The West Front of St. Paul’s Covent Garden
Coloured engravingpublished 1 January 1777
About the work
This print shows the west front of St Paul’s Church in Covent Garden. The architect of the church, Inigo Jones (1573-1652) is regarded as the first architect in England to introduce the principles of classical architecture to Britain, following in the footsteps of the Italian Renaissance architect Andrea Palladio. Jones’s architectural style distanced itself from the red-brick Tudor style, paving the way for the elegant classical Palladian style. A year-long trip through Italy in the company of the Earl of Arundel between 1613 and 1614 offered the English architect the opportunity to study first-hand the antiquities of Rome as well as the Renaissance villas and churches in the Veneto. Jones felt particularly drawn to Palladio’s style and embraced his theoretical formulations expressed in 'I Quattro Libri dell’Architettura;' of 1570. This print introduces us to one of Jones’s realized projects and the first classical buildings in Britain. In 1630, the third Earl of Bedford entrusted Jones with one of his final projects: the design of the Covent Garden piazza and the church of St Paul’s.
This print is part of a series known as 'Six London Views', made after drawings by Paul (c.1731–1809) and Thomas Sandby (c.1723–1798). The works were first published in 1767–68 by Edward Rooker and were reprinted after his death by Joseph Boydell.
About the artist
Little is known of the early life of Edward Rooker. He was a pupil of engraver Henry Roberts, in High Holborn, while simultaneously pursuing a career in acting. Between 1748 and 1749, he engraved drawings after designs by Inigo Jones and Christopher Wren. He appeared on stage at the New Wells Theatre in 1749 and, by 1752, had joined the company at Theatre Royal, Drury Lane. His career as an engraver continued with plates for William Chambers’ ‘Designs of Chinese Buildings’ (1757) and James Stuart’s ‘Antiquities of Athens’ (1762). He collaborated with Paul and Thomas Sandby on ‘Six London Views’, and again with Thomas for illustrations to Tasso’s ‘Jerusalem Delivered’. He died unexpectedly, at around the time of 50th birthday.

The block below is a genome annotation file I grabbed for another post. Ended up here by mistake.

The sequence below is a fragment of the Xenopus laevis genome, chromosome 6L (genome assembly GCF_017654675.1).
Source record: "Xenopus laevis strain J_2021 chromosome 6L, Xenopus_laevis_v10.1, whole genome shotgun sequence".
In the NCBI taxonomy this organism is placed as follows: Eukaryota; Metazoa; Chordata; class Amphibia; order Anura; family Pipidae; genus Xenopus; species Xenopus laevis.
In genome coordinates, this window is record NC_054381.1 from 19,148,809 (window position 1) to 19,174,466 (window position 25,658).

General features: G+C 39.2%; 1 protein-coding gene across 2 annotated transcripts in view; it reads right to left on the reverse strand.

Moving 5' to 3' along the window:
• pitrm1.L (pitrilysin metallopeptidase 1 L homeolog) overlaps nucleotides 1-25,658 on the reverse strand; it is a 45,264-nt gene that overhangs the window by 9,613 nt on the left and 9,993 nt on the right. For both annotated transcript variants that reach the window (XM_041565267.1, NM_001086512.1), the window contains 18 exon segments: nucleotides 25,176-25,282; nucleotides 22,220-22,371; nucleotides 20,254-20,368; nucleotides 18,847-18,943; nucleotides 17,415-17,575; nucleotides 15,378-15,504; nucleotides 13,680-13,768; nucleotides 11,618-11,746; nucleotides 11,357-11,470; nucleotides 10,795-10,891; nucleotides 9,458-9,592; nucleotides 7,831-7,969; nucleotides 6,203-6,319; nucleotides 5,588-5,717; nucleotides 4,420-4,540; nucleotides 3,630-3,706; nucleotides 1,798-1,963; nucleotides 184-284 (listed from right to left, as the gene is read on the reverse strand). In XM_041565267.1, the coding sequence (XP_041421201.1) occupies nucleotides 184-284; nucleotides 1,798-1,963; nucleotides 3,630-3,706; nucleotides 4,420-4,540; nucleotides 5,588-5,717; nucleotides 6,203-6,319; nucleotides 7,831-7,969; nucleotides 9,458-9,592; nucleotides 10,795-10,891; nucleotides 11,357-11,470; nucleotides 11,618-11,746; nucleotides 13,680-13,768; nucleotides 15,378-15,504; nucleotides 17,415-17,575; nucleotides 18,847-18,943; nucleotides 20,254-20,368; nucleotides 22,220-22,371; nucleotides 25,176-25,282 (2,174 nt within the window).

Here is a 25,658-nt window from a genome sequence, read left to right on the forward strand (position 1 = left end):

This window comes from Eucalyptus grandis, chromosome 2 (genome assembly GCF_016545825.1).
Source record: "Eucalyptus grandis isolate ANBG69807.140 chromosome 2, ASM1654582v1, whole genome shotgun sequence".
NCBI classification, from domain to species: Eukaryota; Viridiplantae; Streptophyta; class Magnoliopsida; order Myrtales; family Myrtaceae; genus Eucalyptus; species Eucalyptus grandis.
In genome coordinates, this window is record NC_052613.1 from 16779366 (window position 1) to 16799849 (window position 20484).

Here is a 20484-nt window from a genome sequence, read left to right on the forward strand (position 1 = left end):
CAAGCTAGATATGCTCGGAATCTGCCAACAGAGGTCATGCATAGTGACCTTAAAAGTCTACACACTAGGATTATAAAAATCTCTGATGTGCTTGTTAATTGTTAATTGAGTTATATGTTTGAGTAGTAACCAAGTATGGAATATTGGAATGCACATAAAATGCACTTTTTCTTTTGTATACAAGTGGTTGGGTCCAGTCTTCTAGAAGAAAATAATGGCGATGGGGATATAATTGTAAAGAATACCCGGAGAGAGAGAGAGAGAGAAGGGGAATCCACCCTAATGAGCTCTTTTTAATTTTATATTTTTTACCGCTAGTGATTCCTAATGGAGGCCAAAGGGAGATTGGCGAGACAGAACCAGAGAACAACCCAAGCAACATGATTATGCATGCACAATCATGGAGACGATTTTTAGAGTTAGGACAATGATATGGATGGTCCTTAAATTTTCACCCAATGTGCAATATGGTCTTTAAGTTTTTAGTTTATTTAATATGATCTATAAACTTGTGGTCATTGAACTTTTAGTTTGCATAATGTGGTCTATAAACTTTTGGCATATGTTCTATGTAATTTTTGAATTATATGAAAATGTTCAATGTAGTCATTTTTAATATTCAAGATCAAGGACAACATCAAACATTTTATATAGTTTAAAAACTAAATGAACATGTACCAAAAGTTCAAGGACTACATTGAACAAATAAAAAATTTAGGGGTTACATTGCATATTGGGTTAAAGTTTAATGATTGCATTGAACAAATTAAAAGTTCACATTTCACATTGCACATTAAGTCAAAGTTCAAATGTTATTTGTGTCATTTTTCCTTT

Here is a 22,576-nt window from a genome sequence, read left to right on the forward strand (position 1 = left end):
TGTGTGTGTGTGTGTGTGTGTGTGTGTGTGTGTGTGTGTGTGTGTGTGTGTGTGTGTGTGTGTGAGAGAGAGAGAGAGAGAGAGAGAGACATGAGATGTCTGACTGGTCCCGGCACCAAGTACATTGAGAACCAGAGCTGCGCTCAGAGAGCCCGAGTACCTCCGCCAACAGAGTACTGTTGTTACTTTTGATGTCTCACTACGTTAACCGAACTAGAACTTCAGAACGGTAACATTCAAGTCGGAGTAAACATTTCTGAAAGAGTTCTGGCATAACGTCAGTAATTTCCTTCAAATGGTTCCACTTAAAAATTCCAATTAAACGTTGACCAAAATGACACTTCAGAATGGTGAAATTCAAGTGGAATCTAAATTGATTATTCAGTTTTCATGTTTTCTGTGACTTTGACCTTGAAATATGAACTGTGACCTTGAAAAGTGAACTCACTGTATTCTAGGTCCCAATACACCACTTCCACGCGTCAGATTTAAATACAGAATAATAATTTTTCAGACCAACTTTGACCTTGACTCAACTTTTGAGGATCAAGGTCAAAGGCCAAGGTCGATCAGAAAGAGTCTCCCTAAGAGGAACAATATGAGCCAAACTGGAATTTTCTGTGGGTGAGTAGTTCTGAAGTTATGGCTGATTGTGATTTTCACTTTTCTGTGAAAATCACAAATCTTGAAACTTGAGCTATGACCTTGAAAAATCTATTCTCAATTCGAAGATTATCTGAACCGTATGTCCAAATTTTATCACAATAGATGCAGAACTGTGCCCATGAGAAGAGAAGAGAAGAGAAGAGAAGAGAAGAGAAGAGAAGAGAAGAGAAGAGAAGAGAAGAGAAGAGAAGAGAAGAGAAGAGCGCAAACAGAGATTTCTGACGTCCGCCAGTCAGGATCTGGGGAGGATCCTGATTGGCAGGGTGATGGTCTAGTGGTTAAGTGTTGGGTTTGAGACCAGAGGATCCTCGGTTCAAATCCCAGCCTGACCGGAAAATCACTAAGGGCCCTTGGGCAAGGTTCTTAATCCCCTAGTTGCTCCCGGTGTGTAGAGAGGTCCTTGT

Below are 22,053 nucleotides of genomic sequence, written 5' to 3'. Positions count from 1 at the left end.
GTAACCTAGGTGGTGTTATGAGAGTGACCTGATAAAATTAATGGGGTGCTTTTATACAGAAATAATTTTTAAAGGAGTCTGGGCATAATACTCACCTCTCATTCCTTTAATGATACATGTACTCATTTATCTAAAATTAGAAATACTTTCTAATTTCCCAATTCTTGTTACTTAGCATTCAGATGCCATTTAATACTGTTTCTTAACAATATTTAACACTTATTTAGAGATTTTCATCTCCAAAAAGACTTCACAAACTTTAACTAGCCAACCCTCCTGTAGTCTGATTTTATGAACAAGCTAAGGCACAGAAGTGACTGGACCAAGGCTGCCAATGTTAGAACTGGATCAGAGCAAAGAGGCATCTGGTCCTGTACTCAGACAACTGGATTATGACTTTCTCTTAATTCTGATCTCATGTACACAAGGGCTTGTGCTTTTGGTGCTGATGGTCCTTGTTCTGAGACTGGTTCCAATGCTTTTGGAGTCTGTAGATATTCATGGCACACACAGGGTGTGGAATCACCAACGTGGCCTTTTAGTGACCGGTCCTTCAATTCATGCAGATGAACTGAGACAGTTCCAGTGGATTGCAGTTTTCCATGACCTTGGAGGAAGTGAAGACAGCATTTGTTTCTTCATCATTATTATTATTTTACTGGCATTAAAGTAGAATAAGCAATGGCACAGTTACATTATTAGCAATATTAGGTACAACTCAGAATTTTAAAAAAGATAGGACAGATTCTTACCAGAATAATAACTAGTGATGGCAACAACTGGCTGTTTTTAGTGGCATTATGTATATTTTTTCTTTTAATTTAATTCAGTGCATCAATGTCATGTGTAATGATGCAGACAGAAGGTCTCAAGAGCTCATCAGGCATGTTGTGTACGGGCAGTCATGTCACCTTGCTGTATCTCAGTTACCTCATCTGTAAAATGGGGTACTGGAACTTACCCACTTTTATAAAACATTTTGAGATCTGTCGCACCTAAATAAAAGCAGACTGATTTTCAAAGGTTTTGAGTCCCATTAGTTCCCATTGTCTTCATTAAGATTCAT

Paul Sandby was born in Nottingham. He was a painter, printmaker, draughtsman and drawing master, who made an important contribution to the development of British watercolour painting. He was taught by his elder brother Thomas Sandby (c.1723–1798), architect and draughtsman, and followed Thomas in finding employment with the Board of Ordnance. In 1747 Sandby was appointed official draughtsman to the military survey of the Scottish Highlands, following the 1745 Jacobite rebellion. He continued his work in a similar capacity when employed to record military encampments in London, established following the Gordon Riots of 1780. He also held the post of chief drawing master at the Royal Military Academy in Woolwich from 1768 to 1796. Sandby was a central figure in the establishment of the Society of Artists in 1761 and, like his brother Thomas, a founding member of the Royal Academy. Today, he is best-known for his numerous views of Windsor Castle and Windsor Great Park, executed over a period of some 50 years. Little is known of the early life of Edward Rooker. He was a pupil of engraver Henry Roberts, based in High Holborn, while he simultaneously pursued a career in acting. Between 1748 and 1749, he engraved three complex drawings after designs by Inigo Jones and Christopher Wren. He also appeared on the stage at the New Wells Theatre, London, in 1749 and, by 1752, had joined the company at the Theatre Royal, Drury Lane, where he remained for 22 years. Rooker’s career as an engraver continued with a print of a sectional view of St Paul’s Cathedral (1755) and works for publications, including plates for William Chambers’ Designs of Chinese Buildings (1757) and James Stuart’s 'Antiquities of Athens' (1762). He collaborated with Paul and Thomas Sandby on 'Six London Views', and again with Thomas for a series of illustrations to Tasso’s 'Jerusalem Delivered'. Rooker died unexpectedly in 1774, after inviting friends to supper at his home in Great Russell Street, Bloomsbury, probably to celebrate his 50th birthday.